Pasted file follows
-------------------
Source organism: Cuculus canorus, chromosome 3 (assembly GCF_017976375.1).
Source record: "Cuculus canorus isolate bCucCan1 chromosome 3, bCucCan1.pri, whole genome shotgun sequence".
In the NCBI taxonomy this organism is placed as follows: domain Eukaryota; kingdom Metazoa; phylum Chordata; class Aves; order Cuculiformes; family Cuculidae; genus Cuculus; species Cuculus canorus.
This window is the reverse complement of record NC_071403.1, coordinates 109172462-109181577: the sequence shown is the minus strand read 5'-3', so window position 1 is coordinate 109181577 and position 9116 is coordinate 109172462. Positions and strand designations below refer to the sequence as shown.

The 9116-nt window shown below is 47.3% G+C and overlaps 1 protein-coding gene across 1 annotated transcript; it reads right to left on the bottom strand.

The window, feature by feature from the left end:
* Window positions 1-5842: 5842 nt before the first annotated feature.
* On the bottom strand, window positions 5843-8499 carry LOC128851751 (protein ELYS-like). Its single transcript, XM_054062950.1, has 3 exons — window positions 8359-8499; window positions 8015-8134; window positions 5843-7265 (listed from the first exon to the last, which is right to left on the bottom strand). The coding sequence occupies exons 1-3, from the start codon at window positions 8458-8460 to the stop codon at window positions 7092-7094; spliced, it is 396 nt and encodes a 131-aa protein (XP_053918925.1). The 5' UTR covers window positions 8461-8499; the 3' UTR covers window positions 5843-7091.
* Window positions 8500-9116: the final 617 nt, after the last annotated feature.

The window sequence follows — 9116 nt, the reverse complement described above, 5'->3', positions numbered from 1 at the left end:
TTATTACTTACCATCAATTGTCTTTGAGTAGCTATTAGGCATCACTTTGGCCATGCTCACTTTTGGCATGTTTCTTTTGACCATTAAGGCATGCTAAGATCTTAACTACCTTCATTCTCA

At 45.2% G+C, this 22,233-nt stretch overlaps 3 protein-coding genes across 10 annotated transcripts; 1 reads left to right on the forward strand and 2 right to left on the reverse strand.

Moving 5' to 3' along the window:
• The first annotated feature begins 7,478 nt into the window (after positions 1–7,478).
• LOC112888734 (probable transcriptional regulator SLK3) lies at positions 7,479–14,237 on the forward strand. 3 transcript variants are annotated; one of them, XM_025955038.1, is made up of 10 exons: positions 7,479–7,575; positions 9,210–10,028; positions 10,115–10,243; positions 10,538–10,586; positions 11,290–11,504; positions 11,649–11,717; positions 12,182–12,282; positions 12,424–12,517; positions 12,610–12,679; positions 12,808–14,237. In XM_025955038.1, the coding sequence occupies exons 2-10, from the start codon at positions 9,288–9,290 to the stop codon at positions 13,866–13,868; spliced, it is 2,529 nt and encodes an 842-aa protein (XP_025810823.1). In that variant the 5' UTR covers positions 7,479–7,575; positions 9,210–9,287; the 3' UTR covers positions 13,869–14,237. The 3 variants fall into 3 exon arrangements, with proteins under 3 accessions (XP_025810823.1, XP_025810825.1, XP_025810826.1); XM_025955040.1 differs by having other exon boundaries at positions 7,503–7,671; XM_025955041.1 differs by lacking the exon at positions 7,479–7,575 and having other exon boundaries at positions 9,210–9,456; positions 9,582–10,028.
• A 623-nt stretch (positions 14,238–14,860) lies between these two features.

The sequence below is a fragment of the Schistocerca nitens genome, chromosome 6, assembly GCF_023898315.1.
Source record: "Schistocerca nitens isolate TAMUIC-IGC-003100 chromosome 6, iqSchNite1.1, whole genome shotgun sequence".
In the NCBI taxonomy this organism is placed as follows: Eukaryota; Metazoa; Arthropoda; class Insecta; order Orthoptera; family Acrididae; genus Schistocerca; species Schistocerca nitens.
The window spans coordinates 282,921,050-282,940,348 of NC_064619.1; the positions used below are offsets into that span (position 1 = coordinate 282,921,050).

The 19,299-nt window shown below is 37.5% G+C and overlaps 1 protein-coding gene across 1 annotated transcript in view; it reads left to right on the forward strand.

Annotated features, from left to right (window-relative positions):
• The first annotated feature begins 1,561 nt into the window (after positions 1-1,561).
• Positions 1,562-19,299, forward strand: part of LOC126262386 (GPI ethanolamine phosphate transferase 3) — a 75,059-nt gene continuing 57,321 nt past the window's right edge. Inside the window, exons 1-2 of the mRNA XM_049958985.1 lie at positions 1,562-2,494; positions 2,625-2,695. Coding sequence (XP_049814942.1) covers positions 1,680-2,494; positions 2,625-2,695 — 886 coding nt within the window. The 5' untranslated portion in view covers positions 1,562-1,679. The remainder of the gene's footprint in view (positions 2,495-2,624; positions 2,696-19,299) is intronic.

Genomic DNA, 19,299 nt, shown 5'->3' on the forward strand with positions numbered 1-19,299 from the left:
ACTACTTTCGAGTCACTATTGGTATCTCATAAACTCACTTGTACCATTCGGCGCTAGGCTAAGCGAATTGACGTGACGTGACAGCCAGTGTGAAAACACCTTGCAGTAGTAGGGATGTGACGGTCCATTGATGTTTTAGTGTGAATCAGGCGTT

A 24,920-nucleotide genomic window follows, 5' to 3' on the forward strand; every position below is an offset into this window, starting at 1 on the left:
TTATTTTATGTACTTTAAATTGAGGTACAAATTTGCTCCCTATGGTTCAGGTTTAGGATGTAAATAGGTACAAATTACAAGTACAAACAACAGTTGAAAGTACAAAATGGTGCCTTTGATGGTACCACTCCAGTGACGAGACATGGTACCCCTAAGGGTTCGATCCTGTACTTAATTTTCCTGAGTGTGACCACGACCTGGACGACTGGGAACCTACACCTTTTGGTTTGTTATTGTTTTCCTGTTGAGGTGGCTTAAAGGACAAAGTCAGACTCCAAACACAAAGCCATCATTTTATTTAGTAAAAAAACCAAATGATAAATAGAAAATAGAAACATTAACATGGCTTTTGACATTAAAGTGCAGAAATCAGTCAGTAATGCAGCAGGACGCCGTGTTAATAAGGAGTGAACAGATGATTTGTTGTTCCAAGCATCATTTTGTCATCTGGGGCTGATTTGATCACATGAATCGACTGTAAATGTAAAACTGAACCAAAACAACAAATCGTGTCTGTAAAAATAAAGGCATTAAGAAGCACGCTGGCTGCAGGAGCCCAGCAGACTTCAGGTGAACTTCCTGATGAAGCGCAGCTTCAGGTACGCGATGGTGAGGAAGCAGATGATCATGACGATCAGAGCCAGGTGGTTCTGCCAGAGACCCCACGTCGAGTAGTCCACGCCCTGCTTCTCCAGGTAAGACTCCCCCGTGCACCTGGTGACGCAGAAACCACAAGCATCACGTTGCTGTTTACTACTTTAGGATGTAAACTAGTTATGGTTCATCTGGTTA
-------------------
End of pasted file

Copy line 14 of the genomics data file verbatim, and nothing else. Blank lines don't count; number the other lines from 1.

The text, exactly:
• The first annotated feature begins 7,478 nt into the window (after positions 1–7,478).